Neither sleet nor snow nor grumpy electors…
Ely Fish is not dressed for canvassing in Toronto in January. It's �3 C with big, wet clumps of snow falling from the sky. Fish is wearing a thin ski jacket, jeans and running shoes – no hat and no gloves. He's been out here five minutes and already his hair is wet and water is creeping up his pant cuffs.
Fish, 15, approaches his first door of the day, his first door ever. He's never before volunteered in a political campaign. He knocks. A moment later a man opens the door half way.
Ely Fish, 15, a Conservative party volunteer, wants the Liberals out of office. "They�ve become corrupted," he says.
"Hi, I'm with the Peter Kent Conservative campaign," Fish says. "We're out canvassing with him today. Would you like to meet him?"
"I don't care for the Conservatives," the man says, shutting the door in Fish's face.
Fish comes back down the walkway. "OK, that was kind of scary," he says.
Fish is taking part in Peter Kent's youth day. A dozen or so of Kent's young supporters, ranging in age from 15 to 29, have just gathered with Kent on a street corner in an upscale neighbourhood in midtown Toronto.
This is poll 137 in the riding of St. Paul's, where Kent is running in a tight three-way race in the upcoming federal election. His opponents are Liberal cabinet minister Carolyn Bennett and NDP candidate Paul Summerville, a successful investment banker. Today's plan is to canvass four polls, twice as much ground as Kent typically covers in day.
"The idea is to create a storm," says Peter Atkins, Kent's campaign co-chair. "We've looked at the numbers. This area is critical for us. If we get the votes here, we win."
Fish is here because he wants to turf the Liberals out of government.
"I was very angry and disappointed in 2004 when they were re-elected," he says. "They have such a bad track record. They've become corrupted."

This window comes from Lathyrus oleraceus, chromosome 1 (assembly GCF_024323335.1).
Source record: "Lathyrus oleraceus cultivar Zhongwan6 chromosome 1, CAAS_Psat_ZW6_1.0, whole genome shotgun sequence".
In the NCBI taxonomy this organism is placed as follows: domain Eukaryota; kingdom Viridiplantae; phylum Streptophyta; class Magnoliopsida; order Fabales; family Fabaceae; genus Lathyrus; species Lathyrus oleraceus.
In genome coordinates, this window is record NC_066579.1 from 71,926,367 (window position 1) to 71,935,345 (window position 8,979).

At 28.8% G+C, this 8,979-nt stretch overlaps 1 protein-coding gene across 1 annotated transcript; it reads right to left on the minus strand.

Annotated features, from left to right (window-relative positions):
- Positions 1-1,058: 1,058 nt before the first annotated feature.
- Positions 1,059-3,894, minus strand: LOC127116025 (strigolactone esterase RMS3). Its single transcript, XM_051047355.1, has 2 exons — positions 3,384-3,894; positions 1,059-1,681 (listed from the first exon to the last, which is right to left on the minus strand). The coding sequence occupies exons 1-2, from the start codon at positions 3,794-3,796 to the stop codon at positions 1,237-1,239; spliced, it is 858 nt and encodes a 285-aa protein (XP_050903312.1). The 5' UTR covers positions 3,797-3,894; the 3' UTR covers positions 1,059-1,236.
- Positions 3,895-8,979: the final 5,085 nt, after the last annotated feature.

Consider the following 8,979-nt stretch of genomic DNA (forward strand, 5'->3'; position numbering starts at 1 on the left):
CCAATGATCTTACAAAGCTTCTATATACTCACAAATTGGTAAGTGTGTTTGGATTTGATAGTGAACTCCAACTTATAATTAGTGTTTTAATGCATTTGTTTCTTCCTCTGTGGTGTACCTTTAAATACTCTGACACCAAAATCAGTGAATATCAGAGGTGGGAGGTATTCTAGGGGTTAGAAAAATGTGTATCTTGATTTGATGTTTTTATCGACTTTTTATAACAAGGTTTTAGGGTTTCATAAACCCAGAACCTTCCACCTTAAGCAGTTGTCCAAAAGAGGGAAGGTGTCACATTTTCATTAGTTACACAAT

The day is also meant as a way for Kent to thank his young supporters. His campaign is largely run by men and women in their 20s and 30s. After a few hours of canvassing, the group will head back to the campaign office for a question-and-answer session with Kent.
Conservative candidate Peter Kent and volunteer Leah Brown plan their canvassing route.
The team works rapidly, with campaign youth co-ordinator Jonathan Colford, clipboard in hand, giving directions. But every 30 minutes or so the team has to wait to let Kent catch up. He is too much in demand.
Voters recognize him from his work as a television news anchor.
"Sorry I took so long, but I just had a complete conversion," Kent says, on one such occasion.
"The woman started out by saying she was definitely voting Liberal. She was concerned about women's issues."
Kent holds up the Tories' policy book. "I told her that it's part of our platform to not touch a woman's right to choose," he says. "She didn't know that."
As the day wears on, the volunteers get wetter and colder. They turn up their collars, and make fists inside their gloves. Megan Patterson, 29, does jumping jacks on the sidewalk.
Fish looks the worst. Icicles are forming in his hair. The hood of his jacket is full of snow. Patterson brushes him off and empties out his hood. Someone else lends him a pair of leather gloves.
It's clear by now that the team won't get through four polls today. Two is more like it. Otherwise the day is a success. They're getting plenty of requests for signs and Kent has converted a number of voters.
"Who are you guys with?" shouts a man across the street, brushing snow off his car.
"The Conservatives," Colford answers.
"Can I get a sign?" the man asks. "My wife doesn't want one, but she's not here right now so it's the perfect time."
Colford arranges to get the man a sign.
The team carpools back to Kent's Eglington Street West campaign office, where chicken wings, Chinese dumplings and hot chocolate await. Kent has 30 minutes or so to chat before his next appointment. Volunteer Maddy Bourgeois asks him how the Conservatives plan to deter gun violence.
"There's no one solution, but the first thing we need to do is stiffen the Criminal Code so judges don't have the leeway they now have," Kent says.
Kent is eager to talk about social issues with his young audience. "Gay marriage is a no-brainer in St. Paul's," he says. "Stephen Harper has been portrayed as a fundamentalist Christian. He's not. He was demonized in the last election, and Canadians, this time around, aren't buying into it."
The Q&A wraps up early. There aren't many questions. The team seems more intent on eating chicken wings and getting their toes warm.
"I guess I didn't have a lot of luck, but I'm still glad I came," Fish says. "A lot of times people don't really want to talk to you. It kind of deflates you."
Nevertheless, Fish plans to help canvass again. "I enjoyed getting reaction from the voters. I very much like talking to people and knowing what they think," he says.